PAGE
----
When we think about installing fencing, it is usually because we have a need to contain or protect something on the property.
Choice of a Fence
Surprisingly, the choice of a fence may communicate more about the owner or company than they intend and that message goes far beyond the simple statement of “something of value here,”; it can tell whole stories.
It’s interesting to examine what impression a fence might convey about the area or property it encloses.
Different cultures use fencing in different ways. Some cultures highly prize ownership, property and individuality and the use of a fence – a high, strong unbreakable fence is common and considered a sign of having made a success of oneself. In other cultures where community is king, fences are rare; often only used to try and contain livestock or control soil erosion.
A fenced-in property is usually perceived as having something that is either unacceptable to the community, such as a prison, or something that is beyond the community –such as a palace. While these cultural differences do appear most strongly in their native countries, their influence also lingers when the population immigrates. How far away you have grown from your native culture will be revealed by your attitude towards fences and your choice of whether or not to have one and of what type.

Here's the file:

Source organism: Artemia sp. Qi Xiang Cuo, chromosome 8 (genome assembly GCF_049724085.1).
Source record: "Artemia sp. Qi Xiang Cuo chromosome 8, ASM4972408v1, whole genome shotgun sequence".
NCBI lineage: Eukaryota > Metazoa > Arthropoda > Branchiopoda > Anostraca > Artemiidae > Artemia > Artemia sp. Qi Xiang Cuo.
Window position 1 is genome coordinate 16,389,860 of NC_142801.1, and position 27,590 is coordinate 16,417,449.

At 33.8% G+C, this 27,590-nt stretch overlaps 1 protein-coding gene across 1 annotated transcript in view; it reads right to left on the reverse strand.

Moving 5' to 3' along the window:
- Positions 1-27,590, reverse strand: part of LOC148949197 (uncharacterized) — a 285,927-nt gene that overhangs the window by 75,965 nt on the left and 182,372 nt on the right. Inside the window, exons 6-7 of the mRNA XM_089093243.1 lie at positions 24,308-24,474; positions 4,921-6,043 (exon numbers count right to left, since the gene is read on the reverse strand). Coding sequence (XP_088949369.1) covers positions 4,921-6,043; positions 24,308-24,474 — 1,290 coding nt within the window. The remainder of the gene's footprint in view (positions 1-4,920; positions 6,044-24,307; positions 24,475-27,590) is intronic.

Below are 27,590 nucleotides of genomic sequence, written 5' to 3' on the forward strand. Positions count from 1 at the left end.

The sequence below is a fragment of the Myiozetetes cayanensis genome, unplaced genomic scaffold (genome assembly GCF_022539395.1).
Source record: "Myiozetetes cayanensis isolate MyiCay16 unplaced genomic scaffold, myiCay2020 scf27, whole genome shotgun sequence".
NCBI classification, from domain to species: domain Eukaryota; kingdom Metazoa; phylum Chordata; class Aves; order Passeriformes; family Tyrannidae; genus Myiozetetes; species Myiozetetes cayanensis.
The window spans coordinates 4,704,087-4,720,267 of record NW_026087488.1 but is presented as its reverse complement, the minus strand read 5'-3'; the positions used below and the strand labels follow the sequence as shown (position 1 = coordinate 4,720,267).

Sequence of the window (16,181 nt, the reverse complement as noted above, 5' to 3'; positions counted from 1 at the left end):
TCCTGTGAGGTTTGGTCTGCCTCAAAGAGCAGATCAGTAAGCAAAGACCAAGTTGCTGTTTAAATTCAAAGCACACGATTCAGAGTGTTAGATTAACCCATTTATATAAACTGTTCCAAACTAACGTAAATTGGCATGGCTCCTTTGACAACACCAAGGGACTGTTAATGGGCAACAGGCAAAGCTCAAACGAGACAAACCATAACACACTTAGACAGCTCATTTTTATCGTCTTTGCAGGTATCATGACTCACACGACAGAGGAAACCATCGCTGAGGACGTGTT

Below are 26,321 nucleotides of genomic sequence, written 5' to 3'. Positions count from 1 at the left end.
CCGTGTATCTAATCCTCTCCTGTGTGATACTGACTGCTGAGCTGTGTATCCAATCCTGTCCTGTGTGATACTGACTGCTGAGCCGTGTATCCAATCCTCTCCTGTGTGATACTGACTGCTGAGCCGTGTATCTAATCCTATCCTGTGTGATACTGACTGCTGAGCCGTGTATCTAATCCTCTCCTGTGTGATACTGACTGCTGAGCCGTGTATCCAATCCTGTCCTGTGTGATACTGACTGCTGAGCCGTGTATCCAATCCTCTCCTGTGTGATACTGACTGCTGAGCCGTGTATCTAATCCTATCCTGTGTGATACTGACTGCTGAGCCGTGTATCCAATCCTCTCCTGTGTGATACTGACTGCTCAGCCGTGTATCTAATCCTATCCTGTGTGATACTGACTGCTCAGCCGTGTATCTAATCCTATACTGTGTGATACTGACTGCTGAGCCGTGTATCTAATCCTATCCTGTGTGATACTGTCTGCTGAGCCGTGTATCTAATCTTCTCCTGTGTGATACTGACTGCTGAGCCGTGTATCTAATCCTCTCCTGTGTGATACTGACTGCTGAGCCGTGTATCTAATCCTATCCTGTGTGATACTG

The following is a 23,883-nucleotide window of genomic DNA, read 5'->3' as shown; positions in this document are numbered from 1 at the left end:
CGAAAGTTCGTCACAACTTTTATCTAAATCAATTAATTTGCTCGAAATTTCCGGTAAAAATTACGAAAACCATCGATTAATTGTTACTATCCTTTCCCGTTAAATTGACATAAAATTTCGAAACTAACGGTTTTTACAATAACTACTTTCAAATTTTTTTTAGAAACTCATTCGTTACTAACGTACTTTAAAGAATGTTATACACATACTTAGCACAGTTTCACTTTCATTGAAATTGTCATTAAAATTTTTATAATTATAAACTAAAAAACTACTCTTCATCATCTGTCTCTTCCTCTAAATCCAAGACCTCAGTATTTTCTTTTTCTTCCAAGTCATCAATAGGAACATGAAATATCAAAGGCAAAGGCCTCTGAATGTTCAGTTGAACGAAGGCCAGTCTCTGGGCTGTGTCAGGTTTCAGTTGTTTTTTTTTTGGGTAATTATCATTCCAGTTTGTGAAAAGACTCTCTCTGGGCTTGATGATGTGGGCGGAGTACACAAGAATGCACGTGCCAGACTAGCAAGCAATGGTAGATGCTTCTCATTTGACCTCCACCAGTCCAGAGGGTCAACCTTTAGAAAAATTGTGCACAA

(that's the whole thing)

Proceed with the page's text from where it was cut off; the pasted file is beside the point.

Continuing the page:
The type of fence installed around property or business is also a telling indicator of their attitude toward the surrounding community. For a business, a practical fence meant to secure property and assets is appropriate in any community. If that fence begins to become fortress like, it communicates a distrust of the surrounding community. The same is true for fences around homes.
There are few neighborhoods where a barbed wire tipped fence is considered appropriate. The intentions shown by barbed wire should not be confused with those shown by cast iron spear tipped fences. These are not taken as “security” fences so much as a statement of the wealth and class standing of the individual behind them. They clearly broadcast that the inhabitants consider themselves of a certain level and, most likely, above the community. Stone walls are the salt of the earth type of fence and communicate the exact opposite (unless of a spectacular height). A stone wall is seen as a working man’s fence to try and protect his livelihood. It is the one type of fence that is the most neutral of all for it carries little double message of exclusion or rejection towards those without.
Put the wrong type of fence in the wrong area and send the wrong message and you may be surprised that someone may try to break in. An “offensive fence” can invite more vandalism and criminal intention than a practical fence. Knowing what you are saying, even when it is not a message you intend to send, can help prevent unnecessary trouble.
Make the Right Choice
Barkers Fencing, a industrial and commercial fencing business, installs fencing for security purposes. The choice of a fence has to take into account both the landscaping and design of the property within, and how it fits into the community puzzle without. It should form a border, but not necessarily a boundary.
All fence images used above – Courtesy: Barkers Fencing of Australia